Livestock: The highlands are becoming home to fewer yak herders each year according to records with the livestock department.

While the yak population has remained almost constant since 2012, yak-herding households have declined annually by 1.4 percent between 2012 and 2015.

Transhumant yak herding exists in 11 dzongkhags with 993 yak herding households and 38,222 yaks as of 2015. There were 39,543 yaks in 2013.

The farmers gathered at the recent Royal Highland Festival in Laya said that herding yaks is becoming increasingly difficult.

Pema Drakpa, a yak herder from Joenkhar, Trashigang said an increasing number of his herd  are falling prey to wild dogs and other predators.

“Being within the protected area (Sakteng wildlife sanctuary), there are a lot of predators and we have no means to keep them away from our domestic animals,” Pema Drakpa said.

Another highlander, Lobzang Dema from Shingphey, Trashiyangtse has 150 yaks. She has fewer neighbours herding in the area.

“One of the main problems is lack of helping hands, it’s very difficult for the three of us to handle the yaks,” she said.

There are other teething problems. Increasing access to economic and livelihood diversification opportunities in lowland areas, enrolment of youths in schools, and hardship of transhumant herding collectively contributes to reduction of yak herding households according to livestock officials.

Like most people from her gewog, Om, 37, from Neylu, Laya gewog in Gasa, sold about 30 yaks to herders from Lunana. More than half the gewog has sold their yaks and depend on cordyceps and horses today.

“We can’t look after them any more,” she said. Om and her family have been earning a good income from cordyceps collection for sometime until recently. The harvests for the past two years have been disappointing.

“We can earn enough from horses,” she said. A household with 10 horses can earn at least about Nu 0.2 million a month during the tourist season.

Wildlife predation of the stock is another reason discouraging the herders from continuing the predominant occupation of the highlanders in the 11 dzongkhags.

Wangchuk, a yak herder from Lungu village in Laya gewog loses more than 10 yaks a year to wild predators.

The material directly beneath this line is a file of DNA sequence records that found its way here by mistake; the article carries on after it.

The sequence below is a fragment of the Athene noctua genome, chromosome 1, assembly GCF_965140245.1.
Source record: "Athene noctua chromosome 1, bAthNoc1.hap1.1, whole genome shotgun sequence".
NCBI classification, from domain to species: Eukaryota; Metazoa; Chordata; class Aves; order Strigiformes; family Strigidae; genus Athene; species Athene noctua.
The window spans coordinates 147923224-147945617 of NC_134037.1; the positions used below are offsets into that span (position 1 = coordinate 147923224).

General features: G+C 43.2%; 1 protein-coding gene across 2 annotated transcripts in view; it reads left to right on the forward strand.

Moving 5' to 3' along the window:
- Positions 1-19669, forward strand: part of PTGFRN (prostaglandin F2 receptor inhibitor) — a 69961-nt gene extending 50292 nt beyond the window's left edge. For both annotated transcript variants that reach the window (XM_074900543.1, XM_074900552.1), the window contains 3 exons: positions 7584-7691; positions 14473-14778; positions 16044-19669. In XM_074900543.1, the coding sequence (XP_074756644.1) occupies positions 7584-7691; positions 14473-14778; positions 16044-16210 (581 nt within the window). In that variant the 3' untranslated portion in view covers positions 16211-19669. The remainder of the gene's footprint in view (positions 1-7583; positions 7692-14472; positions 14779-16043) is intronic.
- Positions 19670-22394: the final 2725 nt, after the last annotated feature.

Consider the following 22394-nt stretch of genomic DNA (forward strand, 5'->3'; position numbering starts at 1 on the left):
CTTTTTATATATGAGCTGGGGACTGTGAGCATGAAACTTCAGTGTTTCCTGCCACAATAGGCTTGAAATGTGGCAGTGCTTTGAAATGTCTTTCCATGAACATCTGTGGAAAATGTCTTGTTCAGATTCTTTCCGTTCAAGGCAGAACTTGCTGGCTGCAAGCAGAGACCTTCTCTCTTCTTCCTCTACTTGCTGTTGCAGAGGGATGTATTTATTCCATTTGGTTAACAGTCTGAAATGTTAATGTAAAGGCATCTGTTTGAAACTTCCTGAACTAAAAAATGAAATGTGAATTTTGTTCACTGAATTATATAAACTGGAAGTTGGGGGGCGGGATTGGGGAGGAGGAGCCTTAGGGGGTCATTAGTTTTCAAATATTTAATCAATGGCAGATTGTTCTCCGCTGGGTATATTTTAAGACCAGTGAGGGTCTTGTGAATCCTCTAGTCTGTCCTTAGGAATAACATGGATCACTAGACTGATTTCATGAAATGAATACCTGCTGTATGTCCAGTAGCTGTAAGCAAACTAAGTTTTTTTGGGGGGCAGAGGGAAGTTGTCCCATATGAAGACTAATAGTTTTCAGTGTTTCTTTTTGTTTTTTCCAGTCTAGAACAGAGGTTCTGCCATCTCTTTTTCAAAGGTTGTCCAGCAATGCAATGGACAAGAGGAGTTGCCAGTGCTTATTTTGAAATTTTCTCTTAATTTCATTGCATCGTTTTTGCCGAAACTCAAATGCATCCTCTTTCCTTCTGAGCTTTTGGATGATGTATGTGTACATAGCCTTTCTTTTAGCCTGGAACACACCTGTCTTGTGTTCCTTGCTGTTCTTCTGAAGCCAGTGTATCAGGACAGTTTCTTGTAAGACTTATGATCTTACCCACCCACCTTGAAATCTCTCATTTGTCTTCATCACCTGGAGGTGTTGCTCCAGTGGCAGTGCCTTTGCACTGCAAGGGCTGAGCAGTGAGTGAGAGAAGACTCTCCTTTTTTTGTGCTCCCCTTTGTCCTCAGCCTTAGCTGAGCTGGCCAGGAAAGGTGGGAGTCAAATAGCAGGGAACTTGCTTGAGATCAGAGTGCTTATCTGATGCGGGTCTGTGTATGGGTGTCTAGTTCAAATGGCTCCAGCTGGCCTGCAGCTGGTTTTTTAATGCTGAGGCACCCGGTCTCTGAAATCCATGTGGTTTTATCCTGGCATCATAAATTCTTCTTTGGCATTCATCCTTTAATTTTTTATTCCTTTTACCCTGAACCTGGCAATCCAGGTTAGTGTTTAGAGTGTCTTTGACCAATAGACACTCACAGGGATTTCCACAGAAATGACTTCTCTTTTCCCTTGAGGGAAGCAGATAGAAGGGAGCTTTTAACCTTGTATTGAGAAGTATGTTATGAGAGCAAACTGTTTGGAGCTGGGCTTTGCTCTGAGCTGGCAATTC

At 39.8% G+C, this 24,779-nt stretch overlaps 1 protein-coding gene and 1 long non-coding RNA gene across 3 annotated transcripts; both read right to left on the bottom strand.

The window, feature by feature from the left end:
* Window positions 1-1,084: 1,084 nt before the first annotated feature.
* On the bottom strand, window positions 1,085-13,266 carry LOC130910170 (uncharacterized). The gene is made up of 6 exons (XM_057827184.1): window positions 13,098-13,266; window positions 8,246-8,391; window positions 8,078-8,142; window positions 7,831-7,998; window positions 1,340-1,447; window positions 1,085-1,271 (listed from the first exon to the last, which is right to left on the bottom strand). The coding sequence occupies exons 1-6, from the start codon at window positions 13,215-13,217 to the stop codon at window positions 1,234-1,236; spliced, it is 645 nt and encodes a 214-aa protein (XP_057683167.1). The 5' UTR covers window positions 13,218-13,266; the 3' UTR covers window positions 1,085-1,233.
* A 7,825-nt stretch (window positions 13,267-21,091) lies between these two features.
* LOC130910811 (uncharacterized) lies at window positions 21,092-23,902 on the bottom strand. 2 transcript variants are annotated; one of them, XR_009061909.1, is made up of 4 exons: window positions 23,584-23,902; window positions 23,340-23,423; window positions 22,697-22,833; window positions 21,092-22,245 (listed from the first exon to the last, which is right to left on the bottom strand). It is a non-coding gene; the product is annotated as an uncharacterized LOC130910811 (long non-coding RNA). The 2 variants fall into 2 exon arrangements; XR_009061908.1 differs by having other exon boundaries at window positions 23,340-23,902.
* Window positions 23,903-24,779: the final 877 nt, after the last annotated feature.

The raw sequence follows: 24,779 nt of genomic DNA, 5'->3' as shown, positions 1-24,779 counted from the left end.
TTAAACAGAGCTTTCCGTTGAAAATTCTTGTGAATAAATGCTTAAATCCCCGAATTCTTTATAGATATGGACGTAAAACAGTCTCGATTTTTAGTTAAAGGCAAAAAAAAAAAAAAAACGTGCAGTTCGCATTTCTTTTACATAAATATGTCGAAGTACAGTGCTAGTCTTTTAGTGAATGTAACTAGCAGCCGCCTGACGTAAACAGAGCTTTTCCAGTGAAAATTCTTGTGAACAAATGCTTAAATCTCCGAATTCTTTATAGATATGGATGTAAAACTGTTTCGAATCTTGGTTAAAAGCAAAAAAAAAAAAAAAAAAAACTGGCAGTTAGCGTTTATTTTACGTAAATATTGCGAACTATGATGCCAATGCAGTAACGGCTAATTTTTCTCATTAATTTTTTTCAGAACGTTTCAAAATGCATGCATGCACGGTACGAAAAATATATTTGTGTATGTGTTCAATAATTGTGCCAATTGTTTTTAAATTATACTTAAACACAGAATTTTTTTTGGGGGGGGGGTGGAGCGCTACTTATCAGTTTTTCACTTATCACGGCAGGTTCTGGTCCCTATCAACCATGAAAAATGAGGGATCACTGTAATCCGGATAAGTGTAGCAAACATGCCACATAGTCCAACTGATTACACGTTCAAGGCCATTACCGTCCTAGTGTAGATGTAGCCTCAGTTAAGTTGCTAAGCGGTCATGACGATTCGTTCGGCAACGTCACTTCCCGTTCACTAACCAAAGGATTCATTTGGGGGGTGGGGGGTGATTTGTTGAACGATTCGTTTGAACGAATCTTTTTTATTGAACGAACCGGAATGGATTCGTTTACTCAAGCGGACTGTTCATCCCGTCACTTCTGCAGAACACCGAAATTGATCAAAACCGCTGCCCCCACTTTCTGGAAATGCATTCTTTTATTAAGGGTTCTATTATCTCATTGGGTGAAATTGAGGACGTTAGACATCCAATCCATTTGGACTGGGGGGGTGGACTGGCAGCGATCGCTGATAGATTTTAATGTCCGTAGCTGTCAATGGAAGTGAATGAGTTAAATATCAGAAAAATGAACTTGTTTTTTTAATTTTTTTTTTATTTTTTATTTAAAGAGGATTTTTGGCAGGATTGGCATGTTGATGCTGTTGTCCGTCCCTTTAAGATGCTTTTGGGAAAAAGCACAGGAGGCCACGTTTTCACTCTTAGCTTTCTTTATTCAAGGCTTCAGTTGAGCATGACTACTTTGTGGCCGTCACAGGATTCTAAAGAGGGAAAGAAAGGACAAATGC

“It’s inevitable living with a large herd, as it’s difficult to protect them all,” he said. Wangchuk has 50 yaks and he is the only person looking after them.

The challenge of transhumant livestock herding is further exacerbated by erratic weather patterns and restrictive management of tshamdros, said livestock officials.

Yaks are found throughout the Himalayan region of south and central Asia as far north as Mongolia and Russia.

Rangeland resources and transhumant livestock herding are key elements that support the livelihood of Highlanders. They have capitalised on resources in isolated areas and transformed it into economic opportunities.

Although herders are generally perceived as elements that conflict with conservation efforts, on the contrary they have been the stewards of rangeland and its resources for ages, livestock officials said.

Seasonal migration of yaks facilitates effective management and use of rangeland forages, protection of watersheds, preservation of spiritual abodes and religious sites, among others.

Besides they have also been instrumental in preserving unique culture and tradition that evolved through their existence, livestock officials said.

Considering the sublime contributions of highlanders and increasing access of highlanders to markets, it is crucial to integrate highlanders to the mainstream development.

“Sporadic attempts have been made in the past through projects but it lacked continuity after the projects complete their terms,” Chief Livestock Officer of the livestock research and extension division, Naiten Wangchuk said.

Highland development is one of the priorities for the livestock department in the 11th Plan. The department has supported Gasa dzongkhag’s initiative to host the first Royal Highland festival in Laya recently and invested about Nu 2 million.

Livestock officials said that catering basic support services on education, health, communication are not enough and more has be done for highlanders to be integrated as primary stakeholders in the tourism service sector mainly in mountain trekking.

“The highlanders today earn mostly from porterage.They could earn more with farm houses or guest houses, among other things,” the chief livestock officer said.

The scenic landscape of rangelands and valleys richness in biodiversity, majesty of yaks, premium quality of natural products collectively exhibits immense potential to diversify the livelihood of highlanders through tourism and market economy.

This potential could be further enhanced by capitalising on technologies to enhance farming efficiencies and marketing competitiveness.

The RHF is a platform to convene and interact amongst stakeholders to gain better insight of problems and opportunities, assess potential of capitalising on technologies to address challenges and enhance farming efficiencies, revive tradition and culture that are long lost or on the verge of being lost and update enabling policies and guidelines to facilitate highlanders to evolve and coexist with other communities in the country.

More than 100 farmers from Bumthang, Gasa, Haa, Lhuentse, Paro, Thimphu, Trongsa, Trashigang, Trashiyangtse, and Wangdue exhibited various livestock products at the three-day festival located above 4,000 metres above sea level.

The festival will be an annual event.

Tshering Palden | Laya